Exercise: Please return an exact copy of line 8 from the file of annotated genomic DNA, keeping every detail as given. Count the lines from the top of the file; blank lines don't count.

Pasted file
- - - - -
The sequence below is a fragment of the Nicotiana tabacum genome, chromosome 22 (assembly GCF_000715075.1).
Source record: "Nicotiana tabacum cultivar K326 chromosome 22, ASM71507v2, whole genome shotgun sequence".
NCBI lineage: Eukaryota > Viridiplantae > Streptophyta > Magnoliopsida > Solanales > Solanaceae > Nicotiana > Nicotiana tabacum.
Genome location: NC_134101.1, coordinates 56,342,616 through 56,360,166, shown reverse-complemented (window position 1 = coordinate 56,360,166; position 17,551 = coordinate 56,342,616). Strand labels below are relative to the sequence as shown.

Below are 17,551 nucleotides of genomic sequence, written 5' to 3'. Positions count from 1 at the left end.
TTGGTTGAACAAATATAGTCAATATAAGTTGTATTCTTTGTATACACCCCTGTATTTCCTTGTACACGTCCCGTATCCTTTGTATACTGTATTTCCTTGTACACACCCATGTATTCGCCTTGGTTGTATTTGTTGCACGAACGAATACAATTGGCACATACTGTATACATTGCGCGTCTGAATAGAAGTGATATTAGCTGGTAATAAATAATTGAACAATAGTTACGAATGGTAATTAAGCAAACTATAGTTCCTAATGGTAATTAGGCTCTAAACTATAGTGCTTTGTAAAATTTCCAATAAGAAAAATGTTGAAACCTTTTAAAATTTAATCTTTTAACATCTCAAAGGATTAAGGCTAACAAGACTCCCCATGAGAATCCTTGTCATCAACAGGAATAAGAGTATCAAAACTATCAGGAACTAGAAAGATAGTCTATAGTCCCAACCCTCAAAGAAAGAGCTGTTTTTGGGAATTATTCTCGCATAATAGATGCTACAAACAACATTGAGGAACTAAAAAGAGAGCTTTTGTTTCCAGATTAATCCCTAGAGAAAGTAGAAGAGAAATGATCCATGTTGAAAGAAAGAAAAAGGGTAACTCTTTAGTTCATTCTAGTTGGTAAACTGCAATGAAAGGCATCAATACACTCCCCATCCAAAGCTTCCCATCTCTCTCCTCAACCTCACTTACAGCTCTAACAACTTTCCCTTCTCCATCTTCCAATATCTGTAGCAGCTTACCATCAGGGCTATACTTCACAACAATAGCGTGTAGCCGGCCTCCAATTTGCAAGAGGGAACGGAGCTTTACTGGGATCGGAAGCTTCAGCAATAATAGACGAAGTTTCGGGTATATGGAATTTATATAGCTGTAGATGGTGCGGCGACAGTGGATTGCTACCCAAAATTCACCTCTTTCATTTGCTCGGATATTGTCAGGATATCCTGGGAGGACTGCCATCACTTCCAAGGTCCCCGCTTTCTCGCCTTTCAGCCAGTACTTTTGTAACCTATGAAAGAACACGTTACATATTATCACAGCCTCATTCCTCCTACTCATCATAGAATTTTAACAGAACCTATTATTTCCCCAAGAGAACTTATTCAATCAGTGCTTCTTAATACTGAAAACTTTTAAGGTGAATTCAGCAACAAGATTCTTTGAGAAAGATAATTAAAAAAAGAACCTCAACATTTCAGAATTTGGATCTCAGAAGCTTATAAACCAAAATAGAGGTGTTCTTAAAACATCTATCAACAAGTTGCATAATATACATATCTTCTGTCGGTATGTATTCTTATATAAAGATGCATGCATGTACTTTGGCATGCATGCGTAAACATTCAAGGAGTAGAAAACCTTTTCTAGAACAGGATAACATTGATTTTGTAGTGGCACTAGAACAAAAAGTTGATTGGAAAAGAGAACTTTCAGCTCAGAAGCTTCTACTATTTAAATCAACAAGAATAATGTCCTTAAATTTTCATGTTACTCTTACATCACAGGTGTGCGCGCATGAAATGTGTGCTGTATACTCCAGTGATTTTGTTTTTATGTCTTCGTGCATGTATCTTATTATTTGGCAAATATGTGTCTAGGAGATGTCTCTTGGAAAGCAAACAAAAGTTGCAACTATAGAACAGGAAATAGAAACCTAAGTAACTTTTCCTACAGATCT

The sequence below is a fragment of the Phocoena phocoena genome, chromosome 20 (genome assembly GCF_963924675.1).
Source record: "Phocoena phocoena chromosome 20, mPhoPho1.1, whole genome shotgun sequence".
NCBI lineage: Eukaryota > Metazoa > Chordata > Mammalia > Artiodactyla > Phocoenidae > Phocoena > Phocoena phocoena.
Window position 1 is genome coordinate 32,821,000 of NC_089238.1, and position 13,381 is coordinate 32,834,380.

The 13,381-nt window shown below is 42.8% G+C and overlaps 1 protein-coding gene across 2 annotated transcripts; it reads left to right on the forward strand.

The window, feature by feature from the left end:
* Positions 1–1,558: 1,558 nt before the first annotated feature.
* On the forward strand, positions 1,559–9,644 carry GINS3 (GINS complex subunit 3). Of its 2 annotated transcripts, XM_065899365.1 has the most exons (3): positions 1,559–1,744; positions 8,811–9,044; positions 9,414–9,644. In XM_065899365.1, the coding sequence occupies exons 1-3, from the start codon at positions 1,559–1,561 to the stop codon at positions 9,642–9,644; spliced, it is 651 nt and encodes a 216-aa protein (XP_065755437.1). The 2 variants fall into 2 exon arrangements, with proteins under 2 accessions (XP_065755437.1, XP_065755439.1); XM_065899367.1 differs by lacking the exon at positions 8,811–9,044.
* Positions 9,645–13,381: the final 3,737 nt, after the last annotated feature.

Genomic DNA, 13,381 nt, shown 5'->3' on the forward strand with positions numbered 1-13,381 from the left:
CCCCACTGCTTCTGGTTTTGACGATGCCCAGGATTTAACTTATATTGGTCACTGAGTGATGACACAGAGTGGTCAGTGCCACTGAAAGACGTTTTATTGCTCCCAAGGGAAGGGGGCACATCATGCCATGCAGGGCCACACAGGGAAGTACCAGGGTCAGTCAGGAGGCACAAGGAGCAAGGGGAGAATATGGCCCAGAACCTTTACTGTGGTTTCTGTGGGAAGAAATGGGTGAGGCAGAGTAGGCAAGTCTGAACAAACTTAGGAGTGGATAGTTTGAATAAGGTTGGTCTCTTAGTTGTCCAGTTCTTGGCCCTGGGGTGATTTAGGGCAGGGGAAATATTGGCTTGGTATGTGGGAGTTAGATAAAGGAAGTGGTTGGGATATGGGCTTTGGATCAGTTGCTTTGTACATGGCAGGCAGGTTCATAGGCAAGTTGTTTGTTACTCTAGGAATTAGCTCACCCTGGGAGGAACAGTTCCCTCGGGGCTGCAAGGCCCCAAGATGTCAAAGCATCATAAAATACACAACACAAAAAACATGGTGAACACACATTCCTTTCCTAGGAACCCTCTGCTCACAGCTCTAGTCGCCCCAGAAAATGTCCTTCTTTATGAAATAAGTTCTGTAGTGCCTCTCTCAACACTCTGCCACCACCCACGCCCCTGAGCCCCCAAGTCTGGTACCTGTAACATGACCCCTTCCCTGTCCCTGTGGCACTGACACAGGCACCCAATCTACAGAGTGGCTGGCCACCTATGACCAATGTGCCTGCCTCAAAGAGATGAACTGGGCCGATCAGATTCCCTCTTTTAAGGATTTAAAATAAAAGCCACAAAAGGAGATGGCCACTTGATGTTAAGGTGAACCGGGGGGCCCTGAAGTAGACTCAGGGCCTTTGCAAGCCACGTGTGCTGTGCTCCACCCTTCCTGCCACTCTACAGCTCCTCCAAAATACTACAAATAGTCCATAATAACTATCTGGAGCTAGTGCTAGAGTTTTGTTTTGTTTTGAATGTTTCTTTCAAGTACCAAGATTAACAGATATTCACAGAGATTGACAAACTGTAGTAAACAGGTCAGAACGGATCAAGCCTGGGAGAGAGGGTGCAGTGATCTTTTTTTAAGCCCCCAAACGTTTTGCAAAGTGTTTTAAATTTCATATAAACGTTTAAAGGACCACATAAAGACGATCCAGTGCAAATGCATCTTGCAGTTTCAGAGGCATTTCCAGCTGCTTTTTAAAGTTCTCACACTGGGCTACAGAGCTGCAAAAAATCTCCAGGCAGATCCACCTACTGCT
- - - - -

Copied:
Source record: "Phocoena phocoena chromosome 20, mPhoPho1.1, whole genome shotgun sequence".